Advanced Materials 01/2015; 27(8). DOI:10.1002/adma.201404636 · 17.49 Impact Factor
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    ABSTRACT: We study the dielectric constant of lead sulfide quantum dot (QD) films as a function of the volume fraction of QDs by varying the QD size and keeping the ligand constant. We create a reliable QD sizing curve using small-angle X-ray scattering (SAXS), thin-film SAXS to extract a pair-distribution function for QD spacing, and a stacked-capacitor geometry to measure the capacitance of the thin film. Our data support a reduced dielectric constant in nanoparticles.Keywords: Dielectric constant; quantum dot; PbS; SAXS; capacitance
    Nano Letters 12/2014; 15(1). DOI:10.1021/nl5024244 · 13.59 Impact Factor
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    ABSTRACT: Triplet excitons are ubiquitous in organic optoelectronics, but they are often an undesirable energy sink because they are spin-forbidden from emitting light and their high binding energy hinders the generation of free electron-hole pairs. Harvesting their energy is consequently an important technological challenge. Here, we demonstrate direct excitonic energy transfer from 'dark' triplets in the organic semiconductor tetracene to colloidal PbS nanocrystals, thereby successfully harnessing molecular triplet excitons in the near infrared. Steady-state excitation spectra, supported by transient photoluminescence studies, demonstrate that the transfer efficiency is at least (90 ± 13)%. The mechanism is a Dexter hopping process consisting of the simultaneous exchange of two electrons. Triplet exciton transfer to nanocrystals is expected to be broadly applicable in solar and near-infrared light-emitting applications, where effective molecular phosphors are lacking at present. In particular, this route to 'brighten' low-energy molecular triplet excitons may permit singlet exciton fission sensitization of conventional silicon solar cells.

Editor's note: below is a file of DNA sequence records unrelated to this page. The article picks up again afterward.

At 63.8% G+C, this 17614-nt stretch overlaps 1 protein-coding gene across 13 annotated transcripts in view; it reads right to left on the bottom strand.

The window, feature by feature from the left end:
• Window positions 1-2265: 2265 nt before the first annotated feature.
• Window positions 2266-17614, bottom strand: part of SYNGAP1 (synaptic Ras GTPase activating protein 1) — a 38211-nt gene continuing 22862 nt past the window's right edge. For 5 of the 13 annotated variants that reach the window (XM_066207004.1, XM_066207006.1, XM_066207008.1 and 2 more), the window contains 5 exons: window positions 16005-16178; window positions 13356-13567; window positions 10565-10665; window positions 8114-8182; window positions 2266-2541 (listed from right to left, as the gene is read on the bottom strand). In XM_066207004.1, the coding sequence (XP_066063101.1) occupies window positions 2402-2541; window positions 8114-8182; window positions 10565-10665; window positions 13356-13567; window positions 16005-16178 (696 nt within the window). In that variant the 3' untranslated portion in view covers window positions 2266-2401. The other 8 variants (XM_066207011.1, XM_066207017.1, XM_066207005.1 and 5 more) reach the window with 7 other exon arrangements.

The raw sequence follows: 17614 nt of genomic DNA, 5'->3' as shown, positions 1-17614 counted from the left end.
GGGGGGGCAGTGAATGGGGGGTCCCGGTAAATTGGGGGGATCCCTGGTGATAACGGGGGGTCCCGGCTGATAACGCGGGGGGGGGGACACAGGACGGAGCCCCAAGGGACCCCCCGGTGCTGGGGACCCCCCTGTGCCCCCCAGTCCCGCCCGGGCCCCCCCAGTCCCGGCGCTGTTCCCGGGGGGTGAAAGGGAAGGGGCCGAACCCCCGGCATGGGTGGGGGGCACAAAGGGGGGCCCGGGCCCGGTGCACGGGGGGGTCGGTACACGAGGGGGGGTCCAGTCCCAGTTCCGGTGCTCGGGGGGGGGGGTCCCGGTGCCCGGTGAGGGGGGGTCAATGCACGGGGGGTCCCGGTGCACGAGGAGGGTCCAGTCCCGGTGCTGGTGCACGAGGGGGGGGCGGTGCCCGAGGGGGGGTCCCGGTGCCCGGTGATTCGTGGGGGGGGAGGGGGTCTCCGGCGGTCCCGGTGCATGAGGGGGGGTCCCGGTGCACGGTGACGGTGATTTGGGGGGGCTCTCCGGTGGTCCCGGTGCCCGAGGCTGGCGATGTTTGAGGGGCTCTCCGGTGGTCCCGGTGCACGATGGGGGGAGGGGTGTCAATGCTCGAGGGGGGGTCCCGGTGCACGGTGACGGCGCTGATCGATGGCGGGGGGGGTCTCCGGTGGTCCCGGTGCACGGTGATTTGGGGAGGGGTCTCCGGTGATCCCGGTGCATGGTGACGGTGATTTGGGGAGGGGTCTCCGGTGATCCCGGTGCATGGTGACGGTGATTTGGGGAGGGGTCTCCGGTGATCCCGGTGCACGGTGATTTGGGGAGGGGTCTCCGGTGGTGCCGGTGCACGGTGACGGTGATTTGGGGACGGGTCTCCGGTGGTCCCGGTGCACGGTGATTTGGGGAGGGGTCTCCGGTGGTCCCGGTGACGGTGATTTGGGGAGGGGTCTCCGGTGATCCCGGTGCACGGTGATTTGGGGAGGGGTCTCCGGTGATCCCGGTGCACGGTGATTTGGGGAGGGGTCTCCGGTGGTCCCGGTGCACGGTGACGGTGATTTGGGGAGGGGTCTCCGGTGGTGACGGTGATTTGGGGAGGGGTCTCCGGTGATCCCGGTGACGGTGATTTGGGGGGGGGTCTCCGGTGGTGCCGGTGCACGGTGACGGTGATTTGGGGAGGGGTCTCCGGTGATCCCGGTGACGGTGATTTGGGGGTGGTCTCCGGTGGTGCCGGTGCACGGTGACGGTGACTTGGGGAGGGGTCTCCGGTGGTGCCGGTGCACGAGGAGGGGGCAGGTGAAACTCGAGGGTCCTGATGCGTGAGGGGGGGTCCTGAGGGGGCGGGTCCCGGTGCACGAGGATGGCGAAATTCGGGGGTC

Nature Material 10/2014; 13(11). DOI:10.1038/nmat4097 · 36.50 Impact Factor
  • Parag B Deotare · Thomas S Mahony · Vladimir Bulović
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    ABSTRACT: We report an ultracompact low-threshold laser with an Alq3:DCM host:guest molecular organic thin film gain layer. The device uses a photonic crystal nanobeam cavity which provides a high quality factor to mode volume (Q/V) ratio and increased spontaneous emission factor along with a small footprint. Lasing is observed with a threshold of 4.2 μJ/cm(2) when pumped by femtosecond pulses of λ = 400 nm wavelength light. We also model the dynamics of the laser and show good agreement with the experimental data. The inherent waveguide geometry of the structure enables easy on-chip integration with potential applications in biochemical sensing, inertial sensors, and data communication.